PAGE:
Intro : Sunday, February 10th, marked our 5th week in Mexico City! Here is a sampling from the last couple of weeks. Enjoy!
January 26 – Hacienda Coahuixtla
Hacienda Coahuixtla is a site riddled with history. It was originally a sugar cane and alcohol factory built in the 1600s, then destroyed by the Mexican Revolution fires of 1910. It was a harsh place where workers withstood terrible conditions. It also housed a wealthy family, and a once lavish hacienda stands at the top of the site. Today, the buildings rest and slowly decay. The mayor of the town owns the land, but the people of the area stay to protect it from the government. It holds the legacy of Mexican Revolutionary Emiliano Zapata who grew up nearby, and conquered the factory in his initial adversary against the oppressors and the corrupt. He used Hacienda Coahuixtla as a post for his army. The land is beautiful, the crumbling buildings – even more beautiful.
January 26 – Xochicalco
The name Xochicalco can be translated as “in the (place of the) house of Flowers”, located 38 km southwest of Cuernavaca. Xochicalco was founded in about 650 AD by the Olmeca-Xicalanca, who are a Mayan group of traders from Campeche. It is thought to be a land where artist and tradesmen settled due to its strategic location and incomparable views on all sides to make their craft and then travel back and forth from Xochicalco to trade it. At some point around AD 900 the city of Xochicalco was burned and destroyed. Many of the excavated houses and temples still have layers of burning and destruction that cover adding to their mystical allure.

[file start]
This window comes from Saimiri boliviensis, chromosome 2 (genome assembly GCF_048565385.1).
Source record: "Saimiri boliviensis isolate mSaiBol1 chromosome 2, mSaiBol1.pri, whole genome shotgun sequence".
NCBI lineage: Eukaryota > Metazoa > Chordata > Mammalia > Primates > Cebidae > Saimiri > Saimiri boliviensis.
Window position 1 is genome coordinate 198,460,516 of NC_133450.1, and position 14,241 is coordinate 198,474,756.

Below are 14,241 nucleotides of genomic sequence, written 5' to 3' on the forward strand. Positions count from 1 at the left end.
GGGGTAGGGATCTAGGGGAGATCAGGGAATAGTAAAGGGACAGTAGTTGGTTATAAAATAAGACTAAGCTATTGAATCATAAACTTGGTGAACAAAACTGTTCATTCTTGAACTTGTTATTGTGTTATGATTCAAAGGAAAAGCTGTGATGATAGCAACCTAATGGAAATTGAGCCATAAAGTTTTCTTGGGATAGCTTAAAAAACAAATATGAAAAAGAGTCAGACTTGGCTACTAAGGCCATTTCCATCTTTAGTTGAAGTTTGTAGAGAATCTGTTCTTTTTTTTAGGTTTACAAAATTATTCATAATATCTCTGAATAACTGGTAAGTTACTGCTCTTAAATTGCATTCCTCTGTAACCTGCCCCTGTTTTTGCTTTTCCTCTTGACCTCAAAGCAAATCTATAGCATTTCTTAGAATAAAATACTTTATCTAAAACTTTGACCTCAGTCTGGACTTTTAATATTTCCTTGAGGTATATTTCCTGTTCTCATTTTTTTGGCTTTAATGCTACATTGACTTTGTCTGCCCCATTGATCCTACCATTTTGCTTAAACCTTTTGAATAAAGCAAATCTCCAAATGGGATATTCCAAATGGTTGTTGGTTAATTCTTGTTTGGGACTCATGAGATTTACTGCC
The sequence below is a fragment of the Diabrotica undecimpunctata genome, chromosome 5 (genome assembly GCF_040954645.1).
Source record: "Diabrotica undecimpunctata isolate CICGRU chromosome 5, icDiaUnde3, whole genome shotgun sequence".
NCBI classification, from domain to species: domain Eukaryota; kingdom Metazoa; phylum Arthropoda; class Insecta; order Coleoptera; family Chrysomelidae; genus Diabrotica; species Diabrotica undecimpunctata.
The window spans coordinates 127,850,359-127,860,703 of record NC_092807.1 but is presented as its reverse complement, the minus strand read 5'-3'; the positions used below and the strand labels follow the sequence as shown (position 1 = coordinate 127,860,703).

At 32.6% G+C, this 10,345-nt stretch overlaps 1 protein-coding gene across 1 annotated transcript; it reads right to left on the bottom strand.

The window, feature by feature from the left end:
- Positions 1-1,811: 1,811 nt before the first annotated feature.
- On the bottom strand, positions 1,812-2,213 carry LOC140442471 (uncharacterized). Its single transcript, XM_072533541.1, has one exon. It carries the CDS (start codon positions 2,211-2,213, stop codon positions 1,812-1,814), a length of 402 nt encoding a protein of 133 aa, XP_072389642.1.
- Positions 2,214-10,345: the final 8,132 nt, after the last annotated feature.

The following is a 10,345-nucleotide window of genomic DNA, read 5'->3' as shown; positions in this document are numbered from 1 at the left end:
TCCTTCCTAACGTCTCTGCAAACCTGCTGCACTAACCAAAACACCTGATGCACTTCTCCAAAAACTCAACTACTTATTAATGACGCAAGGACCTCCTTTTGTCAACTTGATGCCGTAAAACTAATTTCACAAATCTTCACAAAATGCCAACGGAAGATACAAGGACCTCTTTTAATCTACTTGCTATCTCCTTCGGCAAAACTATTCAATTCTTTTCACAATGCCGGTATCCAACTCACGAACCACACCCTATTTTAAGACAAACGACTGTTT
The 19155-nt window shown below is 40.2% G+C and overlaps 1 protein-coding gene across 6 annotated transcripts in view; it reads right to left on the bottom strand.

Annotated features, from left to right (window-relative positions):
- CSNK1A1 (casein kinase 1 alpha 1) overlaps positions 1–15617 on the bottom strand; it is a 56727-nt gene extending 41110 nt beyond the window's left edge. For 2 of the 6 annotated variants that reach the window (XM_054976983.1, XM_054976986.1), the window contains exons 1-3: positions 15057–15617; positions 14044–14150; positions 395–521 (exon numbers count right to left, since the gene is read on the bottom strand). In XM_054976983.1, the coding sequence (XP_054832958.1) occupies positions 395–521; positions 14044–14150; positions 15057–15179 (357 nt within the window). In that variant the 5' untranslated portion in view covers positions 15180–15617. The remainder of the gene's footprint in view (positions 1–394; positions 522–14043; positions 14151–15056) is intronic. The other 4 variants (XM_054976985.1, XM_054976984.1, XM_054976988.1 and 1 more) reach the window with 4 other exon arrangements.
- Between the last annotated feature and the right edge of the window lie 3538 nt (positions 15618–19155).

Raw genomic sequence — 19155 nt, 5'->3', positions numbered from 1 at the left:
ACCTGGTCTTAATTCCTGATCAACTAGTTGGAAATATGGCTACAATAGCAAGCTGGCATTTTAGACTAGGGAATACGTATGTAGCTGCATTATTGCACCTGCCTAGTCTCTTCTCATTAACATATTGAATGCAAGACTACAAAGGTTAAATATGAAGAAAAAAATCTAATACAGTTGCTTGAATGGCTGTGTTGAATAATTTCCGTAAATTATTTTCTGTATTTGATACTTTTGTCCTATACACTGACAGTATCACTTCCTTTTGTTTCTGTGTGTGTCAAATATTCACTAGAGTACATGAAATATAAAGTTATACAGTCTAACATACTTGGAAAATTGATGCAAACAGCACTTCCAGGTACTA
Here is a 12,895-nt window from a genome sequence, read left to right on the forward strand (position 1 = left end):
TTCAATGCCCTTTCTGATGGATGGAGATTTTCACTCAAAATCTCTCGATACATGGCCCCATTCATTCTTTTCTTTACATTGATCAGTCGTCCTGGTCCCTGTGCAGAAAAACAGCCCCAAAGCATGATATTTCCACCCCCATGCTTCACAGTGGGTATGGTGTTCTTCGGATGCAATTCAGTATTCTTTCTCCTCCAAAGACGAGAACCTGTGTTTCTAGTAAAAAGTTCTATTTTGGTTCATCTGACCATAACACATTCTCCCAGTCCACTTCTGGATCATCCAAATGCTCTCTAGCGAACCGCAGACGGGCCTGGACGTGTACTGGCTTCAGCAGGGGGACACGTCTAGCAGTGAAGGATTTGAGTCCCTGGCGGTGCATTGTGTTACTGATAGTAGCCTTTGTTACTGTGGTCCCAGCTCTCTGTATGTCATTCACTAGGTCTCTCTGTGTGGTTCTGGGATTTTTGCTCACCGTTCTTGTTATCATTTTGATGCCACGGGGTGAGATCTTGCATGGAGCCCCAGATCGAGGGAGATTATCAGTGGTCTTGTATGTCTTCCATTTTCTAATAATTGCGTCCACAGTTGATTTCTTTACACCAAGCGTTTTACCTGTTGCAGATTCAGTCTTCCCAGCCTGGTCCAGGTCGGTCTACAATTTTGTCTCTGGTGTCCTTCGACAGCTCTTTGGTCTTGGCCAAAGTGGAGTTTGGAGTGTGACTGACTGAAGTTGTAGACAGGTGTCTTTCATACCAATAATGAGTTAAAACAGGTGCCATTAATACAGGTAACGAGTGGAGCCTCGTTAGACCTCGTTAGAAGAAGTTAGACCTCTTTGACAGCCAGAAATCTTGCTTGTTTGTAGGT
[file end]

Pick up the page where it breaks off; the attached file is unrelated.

January 29 – Student work
This week the students revisited the La Cubana site. We are humbled by the beauty of what exists, weathered brick facades, large open spaces spanned by delicate trusses, intimate courtyards, and an overgrown natural landscape navigated by a crumbling alleyway that connects the spaces of the site. The afternoon was spent investigating our buildings, each student has taken on a specific portion. This studio is about adaptive reuse, and for many of us, our first opportunity to explore the subject. The challenge is creating a meaningful relationship between new and old, and understanding existing structural systems.
January 31 – Tatiana Bilbao
After attending Tatiana Bilbao’s lecture in Seattle we were all looking forward to seeing her in person. Visiting her firm was a breath of fresh air. Tatiana is a dynamic, versatile, driven and talented woman, with work that restores your faith in humanitarian architecture. The office work culture is such that every budding architect would kill to be a part of. There is the Management pyramid like most firms, but every person in the office gets to work on every aspect of the project making it a well-rounded learning experience. I am sure her passion for Mexico and conviction in her beliefs left us all moved and motivated.
January 31 – Ortega and Barragan House
Luis Barragán was trained as an engineer, but became a self-taught architect. He made use of a pre-existing building and created the Ortega House, eventually taking residence in 1943. Three years later, the Barragan House was built where it became the house and studio representing much of his outstanding creative architectural work where the integration of traditional, philosophical and artistic attributes merged both modern and traditional influences. Its impact was profound on the design of garden and urban landscape design.